“There is no more off-leash reliable, calm, sophisticated, go-with-you-anywhere dog than a trained sheepdog.” – Donald McCaig
What are sheepdogs?
Sheepdogs are working dogs used to herd sheep or other livestock, such as cattle or poultry. Dogs were the first animal to be domesticated by humans and have been selectively bred over thousands of years. In herding dogs, selective breeding has suppressed the desire to kill and eat livestock while maintaining many of the dog’s hunting instincts and skills.
Sheepdogs can be used to move sheep from one pasture to another, to bring sheep in to a pen or a barn, and to separate individual sheep from the rest of the flock. As well as working on farms and smallholdings, sheepdogs are often trained for competitions known as sheepdog trials which test both the skill of the dog and the handler. The breeds typically used for herding in the UK today are the Border collie, the Bearded collie, the Kelpie and the Huntaway. These breeds have good herding instincts and trainability; they also enjoy working and need plenty of exercise and stimulation.
What are the benefits of sheepdogs?
With a sheepdog to help you can gather and move your livestock much more easily; you don’t have to rely on bucket-trained sheep. It is easier to keep stock on rough hill ground or implement a system where you move animals on frequently. These benefits could allow you to use your land more efficiently or sustainably.
Dogs trump quad bikes in several ways (though, of course, they can be used together). A dog can work on wet, rough ground and never compact the soil. A dog can sniff out a hidden, injured, sheep and his or her sharp ears may even warn you that your sheep are out and halfway down the lane. With a dog, it is far easier to separate a single sheep which needs attention from the rest of the flock.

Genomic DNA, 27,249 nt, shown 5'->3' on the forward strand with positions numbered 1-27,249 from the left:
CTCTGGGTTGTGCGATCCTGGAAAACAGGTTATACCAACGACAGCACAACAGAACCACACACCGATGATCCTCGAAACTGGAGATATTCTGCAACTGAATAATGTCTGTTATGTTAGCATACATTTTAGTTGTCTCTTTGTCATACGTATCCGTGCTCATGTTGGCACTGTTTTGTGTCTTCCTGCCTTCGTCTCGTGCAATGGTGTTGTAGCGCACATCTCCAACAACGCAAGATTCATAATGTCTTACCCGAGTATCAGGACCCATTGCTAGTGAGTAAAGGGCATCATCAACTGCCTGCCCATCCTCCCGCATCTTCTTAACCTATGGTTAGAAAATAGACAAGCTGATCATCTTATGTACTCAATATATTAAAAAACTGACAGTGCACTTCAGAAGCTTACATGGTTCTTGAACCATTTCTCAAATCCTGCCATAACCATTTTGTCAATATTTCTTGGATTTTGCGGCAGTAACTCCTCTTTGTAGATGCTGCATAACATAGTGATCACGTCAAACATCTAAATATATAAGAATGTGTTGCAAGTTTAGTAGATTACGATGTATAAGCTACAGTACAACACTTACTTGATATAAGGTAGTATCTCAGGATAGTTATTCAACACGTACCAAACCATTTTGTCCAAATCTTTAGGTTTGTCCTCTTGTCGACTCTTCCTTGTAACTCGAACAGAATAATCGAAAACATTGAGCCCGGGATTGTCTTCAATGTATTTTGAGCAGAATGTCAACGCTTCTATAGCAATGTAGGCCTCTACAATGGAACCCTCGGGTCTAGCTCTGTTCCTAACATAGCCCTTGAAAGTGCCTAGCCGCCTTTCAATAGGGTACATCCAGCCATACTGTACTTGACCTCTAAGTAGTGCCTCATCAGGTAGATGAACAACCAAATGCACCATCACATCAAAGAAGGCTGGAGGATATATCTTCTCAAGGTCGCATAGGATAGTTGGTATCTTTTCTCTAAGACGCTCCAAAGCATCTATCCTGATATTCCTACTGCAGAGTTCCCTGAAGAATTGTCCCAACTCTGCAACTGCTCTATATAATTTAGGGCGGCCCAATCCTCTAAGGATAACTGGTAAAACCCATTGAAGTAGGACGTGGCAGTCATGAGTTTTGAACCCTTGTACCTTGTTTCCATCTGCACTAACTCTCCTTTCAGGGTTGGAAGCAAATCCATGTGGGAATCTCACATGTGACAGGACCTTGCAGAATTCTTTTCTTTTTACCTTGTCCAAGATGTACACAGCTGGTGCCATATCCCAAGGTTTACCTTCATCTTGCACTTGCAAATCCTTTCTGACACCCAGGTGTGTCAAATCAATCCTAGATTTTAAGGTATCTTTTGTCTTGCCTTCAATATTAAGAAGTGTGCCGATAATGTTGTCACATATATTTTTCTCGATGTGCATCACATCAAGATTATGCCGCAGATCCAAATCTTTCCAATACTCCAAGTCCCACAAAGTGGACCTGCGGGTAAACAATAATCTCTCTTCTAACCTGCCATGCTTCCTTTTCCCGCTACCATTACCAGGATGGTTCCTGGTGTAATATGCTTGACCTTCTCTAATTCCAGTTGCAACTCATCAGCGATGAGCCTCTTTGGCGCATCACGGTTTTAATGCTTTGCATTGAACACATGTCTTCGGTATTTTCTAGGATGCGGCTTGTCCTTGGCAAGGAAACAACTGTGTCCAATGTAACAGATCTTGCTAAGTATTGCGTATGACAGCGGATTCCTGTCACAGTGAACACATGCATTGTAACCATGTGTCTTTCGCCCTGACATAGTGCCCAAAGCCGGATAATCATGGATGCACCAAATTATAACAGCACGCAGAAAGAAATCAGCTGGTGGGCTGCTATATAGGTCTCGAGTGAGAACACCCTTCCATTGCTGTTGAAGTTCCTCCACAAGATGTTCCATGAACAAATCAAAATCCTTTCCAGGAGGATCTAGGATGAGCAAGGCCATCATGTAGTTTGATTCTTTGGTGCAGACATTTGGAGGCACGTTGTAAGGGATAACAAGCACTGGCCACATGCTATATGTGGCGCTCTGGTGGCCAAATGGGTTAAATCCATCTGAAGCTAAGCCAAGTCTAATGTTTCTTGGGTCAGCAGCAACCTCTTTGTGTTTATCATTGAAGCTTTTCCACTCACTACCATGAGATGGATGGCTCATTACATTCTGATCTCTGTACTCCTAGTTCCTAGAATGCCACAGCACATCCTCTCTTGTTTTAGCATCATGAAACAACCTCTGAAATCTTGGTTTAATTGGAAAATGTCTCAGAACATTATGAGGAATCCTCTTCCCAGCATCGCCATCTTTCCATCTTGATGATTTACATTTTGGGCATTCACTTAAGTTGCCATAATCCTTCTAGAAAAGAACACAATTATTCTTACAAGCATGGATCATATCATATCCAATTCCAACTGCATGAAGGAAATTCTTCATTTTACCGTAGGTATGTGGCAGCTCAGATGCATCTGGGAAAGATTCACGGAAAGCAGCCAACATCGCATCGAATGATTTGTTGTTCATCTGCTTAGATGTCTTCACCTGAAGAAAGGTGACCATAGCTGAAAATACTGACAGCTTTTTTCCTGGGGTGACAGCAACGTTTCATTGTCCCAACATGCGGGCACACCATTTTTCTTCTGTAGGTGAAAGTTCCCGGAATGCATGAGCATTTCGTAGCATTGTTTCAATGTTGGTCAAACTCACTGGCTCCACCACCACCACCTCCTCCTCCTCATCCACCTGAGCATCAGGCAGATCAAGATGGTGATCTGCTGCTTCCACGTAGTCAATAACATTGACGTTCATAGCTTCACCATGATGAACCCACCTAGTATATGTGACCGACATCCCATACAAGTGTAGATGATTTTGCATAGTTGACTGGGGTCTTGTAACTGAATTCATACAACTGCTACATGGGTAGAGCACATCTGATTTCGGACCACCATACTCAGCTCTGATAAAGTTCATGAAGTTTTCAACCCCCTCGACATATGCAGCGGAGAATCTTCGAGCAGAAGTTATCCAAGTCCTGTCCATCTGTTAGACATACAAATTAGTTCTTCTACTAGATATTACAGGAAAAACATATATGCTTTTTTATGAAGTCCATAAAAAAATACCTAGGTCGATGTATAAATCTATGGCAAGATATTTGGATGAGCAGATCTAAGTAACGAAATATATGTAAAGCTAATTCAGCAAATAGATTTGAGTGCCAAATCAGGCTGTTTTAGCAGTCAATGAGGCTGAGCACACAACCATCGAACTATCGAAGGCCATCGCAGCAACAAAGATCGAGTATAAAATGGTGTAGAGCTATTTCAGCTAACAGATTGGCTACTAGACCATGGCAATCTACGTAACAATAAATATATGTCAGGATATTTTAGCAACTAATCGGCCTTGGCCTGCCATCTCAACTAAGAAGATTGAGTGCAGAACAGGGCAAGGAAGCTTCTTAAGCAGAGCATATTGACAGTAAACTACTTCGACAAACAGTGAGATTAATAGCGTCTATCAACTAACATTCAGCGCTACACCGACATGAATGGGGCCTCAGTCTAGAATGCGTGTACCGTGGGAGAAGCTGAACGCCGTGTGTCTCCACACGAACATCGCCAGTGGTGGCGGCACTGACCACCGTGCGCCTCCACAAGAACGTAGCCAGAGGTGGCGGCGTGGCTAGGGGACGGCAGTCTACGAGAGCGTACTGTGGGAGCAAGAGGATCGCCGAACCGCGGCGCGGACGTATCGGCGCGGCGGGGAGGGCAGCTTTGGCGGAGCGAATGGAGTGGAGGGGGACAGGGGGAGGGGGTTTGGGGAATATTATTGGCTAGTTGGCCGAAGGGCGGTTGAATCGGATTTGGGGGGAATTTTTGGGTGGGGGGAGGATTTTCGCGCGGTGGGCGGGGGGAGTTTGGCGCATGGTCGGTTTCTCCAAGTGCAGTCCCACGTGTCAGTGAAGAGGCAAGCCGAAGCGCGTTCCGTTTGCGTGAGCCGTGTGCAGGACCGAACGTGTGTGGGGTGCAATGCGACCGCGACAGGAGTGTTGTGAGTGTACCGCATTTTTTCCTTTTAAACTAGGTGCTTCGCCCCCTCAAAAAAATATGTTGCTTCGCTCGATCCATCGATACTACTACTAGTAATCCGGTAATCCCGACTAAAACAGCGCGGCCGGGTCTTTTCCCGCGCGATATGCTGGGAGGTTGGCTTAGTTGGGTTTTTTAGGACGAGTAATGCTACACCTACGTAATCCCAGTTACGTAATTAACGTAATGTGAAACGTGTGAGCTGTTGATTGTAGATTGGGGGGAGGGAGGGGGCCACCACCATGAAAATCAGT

Training and working a dog can be a reward in itself. There will always be more to learn, and as you develop your skills you may even want to take part in sheepdog trials. There can also be opportunities to supplement your income by working with your dog on larger farms. Finally, a dog can also double as a guard dog and a companion.
What can I do?
Finding someone local who works dogs and paying them a visit is a great place to start. You can see what their dog does for them and think about whether a dog would work for your holding. Consider if you have enough work for a dog, and how you will provide them with enough exercise and stimulation if you do not. Bear in mind that sheepdogs need far more stimulation and exercise than many other dogs.
If you decide to go ahead, contact a local trainer with a good reputation to help you find a dog suitable for you. For your first dog, it is usually best go for an older experienced dog, which will be easy to handle. Even with help, training a young dog can be a time-consuming and, at times, stressful process. Handler training is essential. There are many places to get this but the ideal situation would be someone who could offer you a trained dog along with handler training. Even a veteran dog can struggle to understand a novice handler, so getting some training with the dog you are going to buy can really smooth your path.
The art of sheep movement – mesmerising.
There are some differences between the breeds. Huntaways may be particularly good with large numbers of sheep over a large area; Border collies may be best for precise work requiring agility. In general though, the individual should be chosen rather than the breed, and any of the breeds could do any of the work you might need. Watch the dog you are thinking of buying work the livestock. Does she (or he) focus on her work or is she easily distracted? Does she listen to her handler? Does she move the animals calmly without startling them? A good sheepdog should leave the sheep when called but also appear eager to return to work. Spend some time with the dog; you are going to be a team so you need to know you will get on.
If you know whether you’ll be keeping your dog outdoors or in your house, and you are buying a mature dog, you will need to buy a dog accustomed to living that way. An outdoor dog should have a dry and draught-proof place to sleep with some bedding, though you may occasionally find her sleeping out in the snow! An indoor dog should have her own space to retreat to, such as a dog bed.
Working your dog
Sheepdogs love to work. Their reward for working is the work itself, and receiving praise, but above all the work. A dog is rarely deliberately disobedient – the chances are, if things are going badly, your dog does not understand what is wanted and instinct has taken over. Your dog needs you to be calm and confident. She needs to have bonded with you and respect you, accepting you as leader of the pack.